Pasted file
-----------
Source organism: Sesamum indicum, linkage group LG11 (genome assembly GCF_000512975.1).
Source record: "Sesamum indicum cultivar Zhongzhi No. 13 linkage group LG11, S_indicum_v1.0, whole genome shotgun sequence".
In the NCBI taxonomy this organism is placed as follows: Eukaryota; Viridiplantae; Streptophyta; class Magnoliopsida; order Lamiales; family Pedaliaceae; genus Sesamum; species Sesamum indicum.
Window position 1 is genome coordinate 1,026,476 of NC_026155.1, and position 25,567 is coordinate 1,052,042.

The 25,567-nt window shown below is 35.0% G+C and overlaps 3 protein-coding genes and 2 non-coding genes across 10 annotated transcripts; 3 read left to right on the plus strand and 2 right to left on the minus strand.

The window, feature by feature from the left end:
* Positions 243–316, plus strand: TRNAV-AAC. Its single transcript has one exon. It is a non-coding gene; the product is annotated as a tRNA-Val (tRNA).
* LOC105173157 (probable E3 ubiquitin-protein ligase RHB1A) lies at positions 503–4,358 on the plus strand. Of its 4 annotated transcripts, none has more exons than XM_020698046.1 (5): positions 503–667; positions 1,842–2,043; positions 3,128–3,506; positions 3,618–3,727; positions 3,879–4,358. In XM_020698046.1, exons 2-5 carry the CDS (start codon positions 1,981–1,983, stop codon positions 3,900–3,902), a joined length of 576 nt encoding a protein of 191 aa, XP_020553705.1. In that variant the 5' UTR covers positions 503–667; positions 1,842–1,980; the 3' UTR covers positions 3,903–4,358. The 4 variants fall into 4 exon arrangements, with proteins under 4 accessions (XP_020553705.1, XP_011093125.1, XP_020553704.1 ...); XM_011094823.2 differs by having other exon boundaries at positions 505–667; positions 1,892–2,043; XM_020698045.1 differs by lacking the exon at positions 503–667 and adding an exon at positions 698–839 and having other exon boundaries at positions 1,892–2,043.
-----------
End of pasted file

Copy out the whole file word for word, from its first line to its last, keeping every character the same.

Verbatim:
Source organism: Sesamum indicum, linkage group LG11 (genome assembly GCF_000512975.1).
Source record: "Sesamum indicum cultivar Zhongzhi No. 13 linkage group LG11, S_indicum_v1.0, whole genome shotgun sequence".
In the NCBI taxonomy this organism is placed as follows: Eukaryota; Viridiplantae; Streptophyta; class Magnoliopsida; order Lamiales; family Pedaliaceae; genus Sesamum; species Sesamum indicum.
Window position 1 is genome coordinate 1,026,476 of NC_026155.1, and position 25,567 is coordinate 1,052,042.

The 25,567-nt window shown below is 35.0% G+C and overlaps 3 protein-coding genes and 2 non-coding genes across 10 annotated transcripts; 3 read left to right on the plus strand and 2 right to left on the minus strand.

The window, feature by feature from the left end:
* Positions 243–316, plus strand: TRNAV-AAC. Its single transcript has one exon. It is a non-coding gene; the product is annotated as a tRNA-Val (tRNA).
* LOC105173157 (probable E3 ubiquitin-protein ligase RHB1A) lies at positions 503–4,358 on the plus strand. Of its 4 annotated transcripts, none has more exons than XM_020698046.1 (5): positions 503–667; positions 1,842–2,043; positions 3,128–3,506; positions 3,618–3,727; positions 3,879–4,358. In XM_020698046.1, exons 2-5 carry the CDS (start codon positions 1,981–1,983, stop codon positions 3,900–3,902), a joined length of 576 nt encoding a protein of 191 aa, XP_020553705.1. In that variant the 5' UTR covers positions 503–667; positions 1,842–1,980; the 3' UTR covers positions 3,903–4,358. The 4 variants fall into 4 exon arrangements, with proteins under 4 accessions (XP_020553705.1, XP_011093125.1, XP_020553704.1 ...); XM_011094823.2 differs by having other exon boundaries at positions 505–667; positions 1,892–2,043; XM_020698045.1 differs by lacking the exon at positions 503–667 and adding an exon at positions 698–839 and having other exon boundaries at positions 1,892–2,043.